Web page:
With the help of a multidisciplinary register and questionnaire study, Finnish researchers showed that both the educational level and its occupational orientation predict the mother's smoking during early pregnancy.
Paying a living wage could be a step toward global economic and environmental sustainability, finds a first-of-its-kind study by the University of Surrey.
In one of the first needs assessments of its kind, Anne Sebert Kuhlmann, Ph.D., MPH, associate professor of behavioral science and health education at Saint Louis University's College for Public Health and Social Justice and her team have documented the challenges, from affordability to transportation, that low-income people with periods face in accessing basic sanitary supplies.
A significant number of Danes experience being so hard-pressed with their household budgets that they cannot afford enough food. This is particularly the case among single parents and people receiving social assistance, who concurrently experience unhealthier diets, poorer mental well-being and a lower quality of life than the rest of the population. These findings are from a large study, the first of its kind in Denmark, conducted by the University of Copenhagen.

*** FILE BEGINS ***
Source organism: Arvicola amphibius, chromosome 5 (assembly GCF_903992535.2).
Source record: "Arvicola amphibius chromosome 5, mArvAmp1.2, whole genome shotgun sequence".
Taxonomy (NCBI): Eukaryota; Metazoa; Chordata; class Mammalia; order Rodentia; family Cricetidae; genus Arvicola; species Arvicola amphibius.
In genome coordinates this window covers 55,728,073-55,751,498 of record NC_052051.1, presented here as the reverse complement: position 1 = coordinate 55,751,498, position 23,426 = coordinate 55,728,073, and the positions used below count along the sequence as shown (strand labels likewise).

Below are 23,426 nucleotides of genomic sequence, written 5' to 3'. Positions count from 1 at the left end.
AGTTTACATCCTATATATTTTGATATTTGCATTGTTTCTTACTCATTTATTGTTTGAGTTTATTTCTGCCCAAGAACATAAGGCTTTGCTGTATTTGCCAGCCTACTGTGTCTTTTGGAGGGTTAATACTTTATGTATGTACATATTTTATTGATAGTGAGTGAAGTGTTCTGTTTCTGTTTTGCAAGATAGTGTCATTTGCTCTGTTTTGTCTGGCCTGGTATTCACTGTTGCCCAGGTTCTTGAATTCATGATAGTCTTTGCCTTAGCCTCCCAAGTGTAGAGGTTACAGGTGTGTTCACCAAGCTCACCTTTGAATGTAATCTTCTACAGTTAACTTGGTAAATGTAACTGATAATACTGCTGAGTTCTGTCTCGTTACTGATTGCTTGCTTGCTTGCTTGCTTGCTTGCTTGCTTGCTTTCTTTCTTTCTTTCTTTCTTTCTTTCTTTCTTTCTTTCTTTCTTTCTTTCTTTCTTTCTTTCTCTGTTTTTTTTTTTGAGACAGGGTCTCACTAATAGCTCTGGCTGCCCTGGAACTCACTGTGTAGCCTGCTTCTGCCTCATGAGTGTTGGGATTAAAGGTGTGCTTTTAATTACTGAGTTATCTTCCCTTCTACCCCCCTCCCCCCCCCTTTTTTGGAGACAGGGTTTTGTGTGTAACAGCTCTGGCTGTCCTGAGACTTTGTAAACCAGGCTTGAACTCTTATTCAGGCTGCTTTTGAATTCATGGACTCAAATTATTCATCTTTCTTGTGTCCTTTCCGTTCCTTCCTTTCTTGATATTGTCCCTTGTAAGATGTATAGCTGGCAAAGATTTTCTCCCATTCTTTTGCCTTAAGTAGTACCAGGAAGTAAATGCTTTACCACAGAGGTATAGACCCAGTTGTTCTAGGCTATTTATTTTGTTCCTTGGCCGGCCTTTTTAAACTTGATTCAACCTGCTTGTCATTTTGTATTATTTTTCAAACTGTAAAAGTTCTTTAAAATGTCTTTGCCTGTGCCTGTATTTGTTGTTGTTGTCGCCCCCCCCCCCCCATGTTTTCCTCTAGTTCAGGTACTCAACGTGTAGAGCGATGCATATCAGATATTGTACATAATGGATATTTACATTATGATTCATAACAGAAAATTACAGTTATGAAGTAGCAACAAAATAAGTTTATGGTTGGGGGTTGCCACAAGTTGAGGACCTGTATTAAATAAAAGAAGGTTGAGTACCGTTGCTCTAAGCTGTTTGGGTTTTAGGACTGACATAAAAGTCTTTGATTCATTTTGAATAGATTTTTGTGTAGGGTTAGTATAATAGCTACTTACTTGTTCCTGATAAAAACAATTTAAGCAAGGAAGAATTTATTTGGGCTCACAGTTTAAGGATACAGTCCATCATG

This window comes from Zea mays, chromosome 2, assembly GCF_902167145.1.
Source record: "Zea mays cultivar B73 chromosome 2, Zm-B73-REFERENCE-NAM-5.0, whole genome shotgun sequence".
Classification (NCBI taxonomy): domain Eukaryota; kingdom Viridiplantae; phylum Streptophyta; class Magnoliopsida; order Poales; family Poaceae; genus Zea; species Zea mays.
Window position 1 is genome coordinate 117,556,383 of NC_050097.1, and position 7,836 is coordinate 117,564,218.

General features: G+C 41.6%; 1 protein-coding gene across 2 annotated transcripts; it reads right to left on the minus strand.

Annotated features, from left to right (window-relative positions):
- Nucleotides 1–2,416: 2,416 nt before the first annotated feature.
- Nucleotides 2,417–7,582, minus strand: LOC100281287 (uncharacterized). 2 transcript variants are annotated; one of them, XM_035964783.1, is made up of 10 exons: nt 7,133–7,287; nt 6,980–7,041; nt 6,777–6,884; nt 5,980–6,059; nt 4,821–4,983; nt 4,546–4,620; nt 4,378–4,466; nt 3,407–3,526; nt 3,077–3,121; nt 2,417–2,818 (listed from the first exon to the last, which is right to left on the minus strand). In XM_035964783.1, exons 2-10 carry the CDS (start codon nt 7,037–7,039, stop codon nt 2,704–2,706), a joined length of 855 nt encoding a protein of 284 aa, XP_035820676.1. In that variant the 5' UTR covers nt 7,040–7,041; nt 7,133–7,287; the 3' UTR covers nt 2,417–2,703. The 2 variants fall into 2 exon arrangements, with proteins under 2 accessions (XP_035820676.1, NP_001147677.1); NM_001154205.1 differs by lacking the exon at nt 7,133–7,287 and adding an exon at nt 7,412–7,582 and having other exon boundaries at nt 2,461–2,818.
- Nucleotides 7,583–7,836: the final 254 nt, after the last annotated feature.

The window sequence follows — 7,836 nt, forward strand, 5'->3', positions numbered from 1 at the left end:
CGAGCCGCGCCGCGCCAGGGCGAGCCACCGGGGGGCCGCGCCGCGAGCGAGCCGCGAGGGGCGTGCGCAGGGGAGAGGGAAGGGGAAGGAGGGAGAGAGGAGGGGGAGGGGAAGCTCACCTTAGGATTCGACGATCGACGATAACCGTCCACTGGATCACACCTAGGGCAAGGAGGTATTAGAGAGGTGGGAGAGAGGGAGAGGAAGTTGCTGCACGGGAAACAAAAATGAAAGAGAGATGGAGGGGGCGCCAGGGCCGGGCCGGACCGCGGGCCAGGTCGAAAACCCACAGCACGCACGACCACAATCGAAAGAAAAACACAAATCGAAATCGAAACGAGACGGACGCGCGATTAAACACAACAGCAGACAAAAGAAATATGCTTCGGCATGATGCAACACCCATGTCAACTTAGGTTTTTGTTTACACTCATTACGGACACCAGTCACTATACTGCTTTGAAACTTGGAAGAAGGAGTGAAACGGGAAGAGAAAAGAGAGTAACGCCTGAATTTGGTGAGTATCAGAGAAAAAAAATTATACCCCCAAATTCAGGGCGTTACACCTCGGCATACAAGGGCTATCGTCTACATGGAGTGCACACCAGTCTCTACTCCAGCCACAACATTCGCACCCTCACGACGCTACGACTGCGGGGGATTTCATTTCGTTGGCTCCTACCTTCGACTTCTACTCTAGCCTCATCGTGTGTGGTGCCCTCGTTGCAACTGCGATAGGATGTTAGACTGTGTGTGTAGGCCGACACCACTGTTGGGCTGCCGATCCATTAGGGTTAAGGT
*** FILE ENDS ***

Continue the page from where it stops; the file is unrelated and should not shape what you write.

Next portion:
Truffles and caviar have traditionally been delicacies of the upper class, but a new study by UBC sociology professor Emily Huddart Kennedy and colleagues from the University of Toronto finds that free-range and fair-trade foods are becoming increasingly important among the elite.
A novel new way of determining the value of employee stock options has yielded some surprising insights: Options granted to woman and senior managers are worth more because they hold them longer. And options that vest annually rather than monthly are worth more for the same reason.
How far have we come in achieving the UN's sustainable development goals that we are committed to nationally and internationally? Yes, it can be difficult to make a global assessment of poverty and poor economic conditions, but with an eye in the sky, researchers are able to give us a very good hint of the living conditions of populations in the world's poor countries.
A study carried out by researchers at Massachusetts General Hospital and the Perelman School of Medicine at the University of Pennsylvania finds that low wages and poor benefits leave many female health care workers living below the poverty line.
Since its introduction in 1990, UN's Human Development Index has contributed to a better understanding of development, but has its flaws. Bocconi University's Simone Ghislandi and colleagues developed a new index that takes into account only the inequality-adjusted life expectancy at birth: at life expectancy parity, a country with many disadvantaged people dying young and many rich people dying old is considered worse off than a country with all the population living about the same age.
Couples who spend from joint accounts are more likely to spend their money on utilitarian purchases rather than pleasurable items.